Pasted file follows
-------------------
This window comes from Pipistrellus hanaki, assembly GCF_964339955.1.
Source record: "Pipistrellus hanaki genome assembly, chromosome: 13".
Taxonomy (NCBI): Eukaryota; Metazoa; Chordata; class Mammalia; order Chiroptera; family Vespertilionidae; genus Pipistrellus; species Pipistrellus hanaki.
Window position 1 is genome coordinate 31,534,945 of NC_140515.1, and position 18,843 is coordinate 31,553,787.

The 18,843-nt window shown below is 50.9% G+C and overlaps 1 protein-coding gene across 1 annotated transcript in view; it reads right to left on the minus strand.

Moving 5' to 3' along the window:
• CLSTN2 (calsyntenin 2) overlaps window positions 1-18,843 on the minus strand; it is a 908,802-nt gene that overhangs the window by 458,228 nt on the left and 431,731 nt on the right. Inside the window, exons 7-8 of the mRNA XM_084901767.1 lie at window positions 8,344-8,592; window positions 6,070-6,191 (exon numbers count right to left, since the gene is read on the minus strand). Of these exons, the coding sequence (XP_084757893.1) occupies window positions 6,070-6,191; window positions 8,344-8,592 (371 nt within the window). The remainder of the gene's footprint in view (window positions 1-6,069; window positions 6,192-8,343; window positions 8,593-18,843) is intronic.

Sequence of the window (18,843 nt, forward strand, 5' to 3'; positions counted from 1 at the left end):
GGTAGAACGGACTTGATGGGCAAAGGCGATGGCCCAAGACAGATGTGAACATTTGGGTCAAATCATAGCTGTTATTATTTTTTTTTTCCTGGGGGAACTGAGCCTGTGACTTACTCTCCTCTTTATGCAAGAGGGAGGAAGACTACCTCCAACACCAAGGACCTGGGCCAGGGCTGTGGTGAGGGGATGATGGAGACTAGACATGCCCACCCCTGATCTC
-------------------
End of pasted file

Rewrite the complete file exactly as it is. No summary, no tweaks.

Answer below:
This window comes from Pipistrellus hanaki, assembly GCF_964339955.1.
Source record: "Pipistrellus hanaki genome assembly, chromosome: 13".
Taxonomy (NCBI): Eukaryota; Metazoa; Chordata; class Mammalia; order Chiroptera; family Vespertilionidae; genus Pipistrellus; species Pipistrellus hanaki.
Window position 1 is genome coordinate 31,534,945 of NC_140515.1, and position 18,843 is coordinate 31,553,787.

The 18,843-nt window shown below is 50.9% G+C and overlaps 1 protein-coding gene across 1 annotated transcript in view; it reads right to left on the minus strand.

Moving 5' to 3' along the window:
• CLSTN2 (calsyntenin 2) overlaps window positions 1-18,843 on the minus strand; it is a 908,802-nt gene that overhangs the window by 458,228 nt on the left and 431,731 nt on the right. Inside the window, exons 7-8 of the mRNA XM_084901767.1 lie at window positions 8,344-8,592; window positions 6,070-6,191 (exon numbers count right to left, since the gene is read on the minus strand). Of these exons, the coding sequence (XP_084757893.1) occupies window positions 6,070-6,191; window positions 8,344-8,592 (371 nt within the window). The remainder of the gene's footprint in view (window positions 1-6,069; window positions 6,192-8,343; window positions 8,593-18,843) is intronic.

Sequence of the window (18,843 nt, forward strand, 5' to 3'; positions counted from 1 at the left end):
GGTAGAACGGACTTGATGGGCAAAGGCGATGGCCCAAGACAGATGTGAACATTTGGGTCAAATCATAGCTGTTATTATTTTTTTTTTCCTGGGGGAACTGAGCCTGTGACTTACTCTCCTCTTTATGCAAGAGGGAGGAAGACTACCTCCAACACCAAGGACCTGGGCCAGGGCTGTGGTGAGGGGATGATGGAGACTAGACATGCCCACCCCTGATCTC